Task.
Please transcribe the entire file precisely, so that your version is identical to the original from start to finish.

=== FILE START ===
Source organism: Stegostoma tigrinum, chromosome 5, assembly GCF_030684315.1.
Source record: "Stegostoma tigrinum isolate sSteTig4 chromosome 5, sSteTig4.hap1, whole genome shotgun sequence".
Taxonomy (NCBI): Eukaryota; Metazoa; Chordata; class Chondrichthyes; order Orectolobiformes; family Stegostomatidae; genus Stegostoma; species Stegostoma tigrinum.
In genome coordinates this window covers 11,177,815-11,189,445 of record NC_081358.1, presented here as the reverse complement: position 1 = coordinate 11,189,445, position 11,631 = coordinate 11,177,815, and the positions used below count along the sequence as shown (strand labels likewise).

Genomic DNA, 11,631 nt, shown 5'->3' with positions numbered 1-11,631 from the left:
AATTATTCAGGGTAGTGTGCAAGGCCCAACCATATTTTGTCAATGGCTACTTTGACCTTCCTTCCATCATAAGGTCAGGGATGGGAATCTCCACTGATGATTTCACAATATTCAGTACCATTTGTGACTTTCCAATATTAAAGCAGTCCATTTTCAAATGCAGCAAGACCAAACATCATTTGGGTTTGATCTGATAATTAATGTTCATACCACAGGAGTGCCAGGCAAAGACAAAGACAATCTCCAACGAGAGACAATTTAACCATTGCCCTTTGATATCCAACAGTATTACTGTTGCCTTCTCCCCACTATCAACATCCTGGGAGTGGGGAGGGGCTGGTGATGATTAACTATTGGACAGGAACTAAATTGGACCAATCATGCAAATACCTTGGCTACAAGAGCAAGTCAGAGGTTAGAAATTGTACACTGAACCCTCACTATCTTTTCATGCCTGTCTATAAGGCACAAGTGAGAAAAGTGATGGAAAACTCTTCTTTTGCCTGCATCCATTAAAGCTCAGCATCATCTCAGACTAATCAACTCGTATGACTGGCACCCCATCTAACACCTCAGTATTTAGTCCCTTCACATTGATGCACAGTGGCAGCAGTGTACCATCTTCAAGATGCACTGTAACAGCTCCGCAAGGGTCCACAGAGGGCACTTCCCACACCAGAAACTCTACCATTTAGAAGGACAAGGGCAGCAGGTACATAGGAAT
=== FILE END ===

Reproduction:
Source organism: Stegostoma tigrinum, chromosome 5, assembly GCF_030684315.1.
Source record: "Stegostoma tigrinum isolate sSteTig4 chromosome 5, sSteTig4.hap1, whole genome shotgun sequence".
Taxonomy (NCBI): Eukaryota; Metazoa; Chordata; class Chondrichthyes; order Orectolobiformes; family Stegostomatidae; genus Stegostoma; species Stegostoma tigrinum.
In genome coordinates this window covers 11,177,815-11,189,445 of record NC_081358.1, presented here as the reverse complement: position 1 = coordinate 11,189,445, position 11,631 = coordinate 11,177,815, and the positions used below count along the sequence as shown (strand labels likewise).

Genomic DNA, 11,631 nt, shown 5'->3' with positions numbered 1-11,631 from the left:
AATTATTCAGGGTAGTGTGCAAGGCCCAACCATATTTTGTCAATGGCTACTTTGACCTTCCTTCCATCATAAGGTCAGGGATGGGAATCTCCACTGATGATTTCACAATATTCAGTACCATTTGTGACTTTCCAATATTAAAGCAGTCCATTTTCAAATGCAGCAAGACCAAACATCATTTGGGTTTGATCTGATAATTAATGTTCATACCACAGGAGTGCCAGGCAAAGACAAAGACAATCTCCAACGAGAGACAATTTAACCATTGCCCTTTGATATCCAACAGTATTACTGTTGCCTTCTCCCCACTATCAACATCCTGGGAGTGGGGAGGGGCTGGTGATGATTAACTATTGGACAGGAACTAAATTGGACCAATCATGCAAATACCTTGGCTACAAGAGCAAGTCAGAGGTTAGAAATTGTACACTGAACCCTCACTATCTTTTCATGCCTGTCTATAAGGCACAAGTGAGAAAAGTGATGGAAAACTCTTCTTTTGCCTGCATCCATTAAAGCTCAGCATCATCTCAGACTAATCAACTCGTATGACTGGCACCCCATCTAACACCTCAGTATTTAGTCCCTTCACATTGATGCACAGTGGCAGCAGTGTACCATCTTCAAGATGCACTGTAACAGCTCCGCAAGGGTCCACAGAGGGCACTTCCCACACCAGAAACTCTACCATTTAGAAGGACAAGGGCAGCAGGTACATAGGAAT